Alex Hunsley wrote:
    <snip>
    > *Yes* - I'm pretty certain that if someones post is just ignored,
    > there's a fair chance they will repost it again some time later (perhaps
    > even the same day, week, etc.)
    >
    > Also, there would be more undesirable posts in general, since new
    > readers wouldn't see the (negative) reactions to homework cheats etc.
    > and think it was worth a go posting their homework.

    <snip>

    I agree, and think that it's a very important point. You need to "nip it
    in the bud" else you'll get the inevitable reposts. Bad enough that some
    people think that this is a 24x7 help desk, ask for direct e-mail responses,
    expect 1 hour turn-around times, etc.
    People need to have realistic expectations. If it takes a well-placed
    kick in the patootie to get the point across then so be it. It's not a
    matter of being impolite; it's more of a "reality check".
    Yogo: you obviously disagree and claim that you get "annoyed" by those
    posts which represent attempts on the part of the regulars to maintain
    good order. Given the volume of posts running counter to your position,
    I believe that it would be fair to say that you're not likely to change
    the behaviour of the majority. Get used to it or drop the group. Stop
    whinging.

    --
    Java/J2EE/JSP/Struts/Tiles/C/UNIX consulting and remote development.
    Sudsy, Oct 29, 2004
    #17
  18. Andrew Thompson

    Yogo Guest

    "Alex Hunsley" wrote:
    > Yogo wrote:
    >>
    >> Being sometimes a little bit more tolerant wouldn't hurt anyone. We're
    >> not talking about rapists and murderers here.

    >
    > Yes, and our reaction to posters here is never anything like reaction
    > would be to a rapist/murderer. What made you think of rapists and
    > murderers? :/ how strange.
    >


    Nothing in particular, feel free to change these words by others of the same
    strength.

    > I do think that some of the regulars here (and I should maybe include
    > myself in this) are a little short-tempered at times.


    I totally agree with that. But you are a bit gentle by saying "at times", at
    least for some of them.

    > But I'm talking more about the exact style of the response, and not the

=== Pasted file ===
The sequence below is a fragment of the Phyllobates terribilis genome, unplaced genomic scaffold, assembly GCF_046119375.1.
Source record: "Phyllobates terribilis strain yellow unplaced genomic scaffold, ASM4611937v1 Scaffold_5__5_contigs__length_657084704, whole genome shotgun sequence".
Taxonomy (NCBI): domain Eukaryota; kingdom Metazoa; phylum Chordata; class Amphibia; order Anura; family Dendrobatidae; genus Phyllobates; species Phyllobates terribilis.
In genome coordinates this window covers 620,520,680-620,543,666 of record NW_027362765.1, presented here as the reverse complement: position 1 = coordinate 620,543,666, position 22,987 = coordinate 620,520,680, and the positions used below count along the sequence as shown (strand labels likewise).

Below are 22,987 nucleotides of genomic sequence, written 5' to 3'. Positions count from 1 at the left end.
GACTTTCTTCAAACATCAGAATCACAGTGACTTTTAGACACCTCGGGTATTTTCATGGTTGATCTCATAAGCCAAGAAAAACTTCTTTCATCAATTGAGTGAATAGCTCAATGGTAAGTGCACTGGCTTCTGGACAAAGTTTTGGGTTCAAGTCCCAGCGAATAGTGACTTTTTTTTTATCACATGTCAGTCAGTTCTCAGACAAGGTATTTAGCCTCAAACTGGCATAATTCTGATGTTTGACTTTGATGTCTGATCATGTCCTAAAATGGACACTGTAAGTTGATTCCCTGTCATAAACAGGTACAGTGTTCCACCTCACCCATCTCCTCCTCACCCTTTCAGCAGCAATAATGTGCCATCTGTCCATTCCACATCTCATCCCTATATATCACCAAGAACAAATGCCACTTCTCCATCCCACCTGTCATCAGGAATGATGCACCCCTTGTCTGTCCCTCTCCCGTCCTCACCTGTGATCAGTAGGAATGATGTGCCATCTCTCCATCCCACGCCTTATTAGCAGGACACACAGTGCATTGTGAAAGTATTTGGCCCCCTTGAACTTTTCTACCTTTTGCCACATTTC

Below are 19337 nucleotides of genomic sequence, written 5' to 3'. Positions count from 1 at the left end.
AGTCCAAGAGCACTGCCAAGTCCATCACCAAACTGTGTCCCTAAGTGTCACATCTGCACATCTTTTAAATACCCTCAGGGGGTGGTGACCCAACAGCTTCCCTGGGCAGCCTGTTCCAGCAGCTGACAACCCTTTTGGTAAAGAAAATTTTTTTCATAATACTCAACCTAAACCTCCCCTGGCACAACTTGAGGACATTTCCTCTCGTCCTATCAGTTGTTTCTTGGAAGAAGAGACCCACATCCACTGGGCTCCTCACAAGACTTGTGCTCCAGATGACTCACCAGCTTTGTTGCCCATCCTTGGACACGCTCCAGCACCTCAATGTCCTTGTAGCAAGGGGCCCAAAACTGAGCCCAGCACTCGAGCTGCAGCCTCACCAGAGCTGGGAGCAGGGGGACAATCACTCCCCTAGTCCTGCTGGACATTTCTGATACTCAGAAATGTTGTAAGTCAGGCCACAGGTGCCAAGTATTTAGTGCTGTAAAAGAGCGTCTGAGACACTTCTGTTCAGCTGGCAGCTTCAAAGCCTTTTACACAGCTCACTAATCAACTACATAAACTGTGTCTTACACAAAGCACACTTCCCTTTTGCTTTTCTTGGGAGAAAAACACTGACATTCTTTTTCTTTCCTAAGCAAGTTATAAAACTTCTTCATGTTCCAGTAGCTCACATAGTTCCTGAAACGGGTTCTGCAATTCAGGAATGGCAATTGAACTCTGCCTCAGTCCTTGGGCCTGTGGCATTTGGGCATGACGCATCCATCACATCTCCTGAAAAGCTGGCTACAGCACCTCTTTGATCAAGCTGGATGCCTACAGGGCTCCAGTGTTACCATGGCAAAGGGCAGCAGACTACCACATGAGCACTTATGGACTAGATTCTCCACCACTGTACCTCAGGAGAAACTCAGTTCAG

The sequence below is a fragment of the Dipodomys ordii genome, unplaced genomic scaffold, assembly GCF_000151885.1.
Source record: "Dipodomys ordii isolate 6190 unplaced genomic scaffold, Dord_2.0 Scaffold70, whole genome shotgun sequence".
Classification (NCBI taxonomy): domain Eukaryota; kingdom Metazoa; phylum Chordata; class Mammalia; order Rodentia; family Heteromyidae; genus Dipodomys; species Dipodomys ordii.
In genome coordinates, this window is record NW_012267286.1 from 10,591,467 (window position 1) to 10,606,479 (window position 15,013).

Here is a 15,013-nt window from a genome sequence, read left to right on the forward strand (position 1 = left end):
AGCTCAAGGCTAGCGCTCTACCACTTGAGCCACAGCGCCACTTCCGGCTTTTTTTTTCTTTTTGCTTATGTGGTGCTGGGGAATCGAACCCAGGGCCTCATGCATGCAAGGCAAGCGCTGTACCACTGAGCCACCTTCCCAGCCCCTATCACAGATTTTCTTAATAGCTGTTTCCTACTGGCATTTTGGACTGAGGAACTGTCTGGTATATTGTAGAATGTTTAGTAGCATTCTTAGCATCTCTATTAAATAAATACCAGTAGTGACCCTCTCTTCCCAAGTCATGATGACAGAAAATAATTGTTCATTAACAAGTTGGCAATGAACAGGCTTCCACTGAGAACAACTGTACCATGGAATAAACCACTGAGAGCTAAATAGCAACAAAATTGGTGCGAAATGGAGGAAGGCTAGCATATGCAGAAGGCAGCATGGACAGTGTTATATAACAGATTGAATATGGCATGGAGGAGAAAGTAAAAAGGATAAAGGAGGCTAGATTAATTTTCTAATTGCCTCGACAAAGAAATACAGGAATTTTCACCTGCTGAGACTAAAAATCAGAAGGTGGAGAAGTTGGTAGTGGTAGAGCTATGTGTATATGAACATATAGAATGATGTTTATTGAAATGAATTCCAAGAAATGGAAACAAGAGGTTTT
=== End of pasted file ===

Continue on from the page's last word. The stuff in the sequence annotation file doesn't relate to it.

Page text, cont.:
> nature of the reponse.. I think the nature of regulars responses are fine
    > for the majority.


    Yes, I think that's more the problem.

    >
    >> I find replies about homework only to tell that you won't help more time
    >> waisting than the questions about homework themselves.

    >
    > Then please blame the original poster who wants someone to do their
    > homeowrk for them. To you it is appropriate just to ignore unethical/lazy
    > requests, but to me (and others here I am sure) they merit replies, and
    > what's more, *not* replying would ultimately hurt the group. The whole
    > 'time wasting' thread business wouldn't be there at all if the homework
    > cheats weren't trying it on (i.e. we wouldn't be replying).
    >


    I should blame the original poster because I'm annoyed by YOUR reply? :)

    >>>If it wouldn't be pointed out to these people that their behavior is
    >>>unacceptable here, we would soon be drowned in such requests.

    >>
    >>
    >> Even if you don't reply to their requests? Would they keep and keep and
    >> keep posting like real spammers while they don't get any answer?

    >
    > *Yes* - I'm pretty certain that if someones post is just ignored, there's
    > a fair chance they will repost it again some time later (perhaps even the
    > same day, week, etc.)
    >


    I'm not certain of this. I think after a while they'll just stop posting or
    start asking why they never get answers (and that would a great time to tell
    them why).

    > Also, there would be more undesirable posts in general, since new readers
    > wouldn't see the (negative) reactions to homework cheats etc. and think it
    > was worth a go posting their homework.
    >


    Maybe not if they see that homework cheats are not answered at all. But I
    don't think they read the group before posting anyway.


    Yogo
    Yogo, Oct 29, 2004
    #18
  19. Andrew Thompson

    Yogo Guest

    "Andrew Thompson" wrote:
    >
    > The issue is perhaps, just how many words, and how politely,
    > do you need to be to tell a poster that they are acting in
    > a way that is not advantageous to the group, themselves, or
    > the resolution of the problem at hand?
    >


    What about just posting a link to the faq and asking the poster to read it
    before posting?



    Yogo
    Yogo, Oct 29, 2004
    #19
  20. On Fri, 29 Oct 2004 13:09:35 +0200, Yogo wrote:

    > "Andrew Thompson" wrote:
    >>
    >> The issue is perhaps, just how many words, and how politely,
    >> do you need to be to tell a poster that they are acting in
    >> a way that is not advantageous to the group, themselves, or
    >> the resolution of the problem at hand?

    ...
    > What about just posting a link to the faq ..


    Where have you *been*?
    <http://google.com/groups?as_epq=javafaq&as_ugroup=comp.lang.java.*&as_uauthors=andrew+thompson>

    > ..and asking the poster to read it before posting?


    Should I also ask them to follow the link?

    --
    Andrew Thompson
    http://www.PhySci.org/codes/ Web & IT Help
    http://www.PhySci.org/ Open-source software suite
    http://www.1point1C.org/ Science & Technology
    http://www.LensEscapes.com/ Images that escape the mundane
    Andrew Thompson, Oct 29, 2004
    #20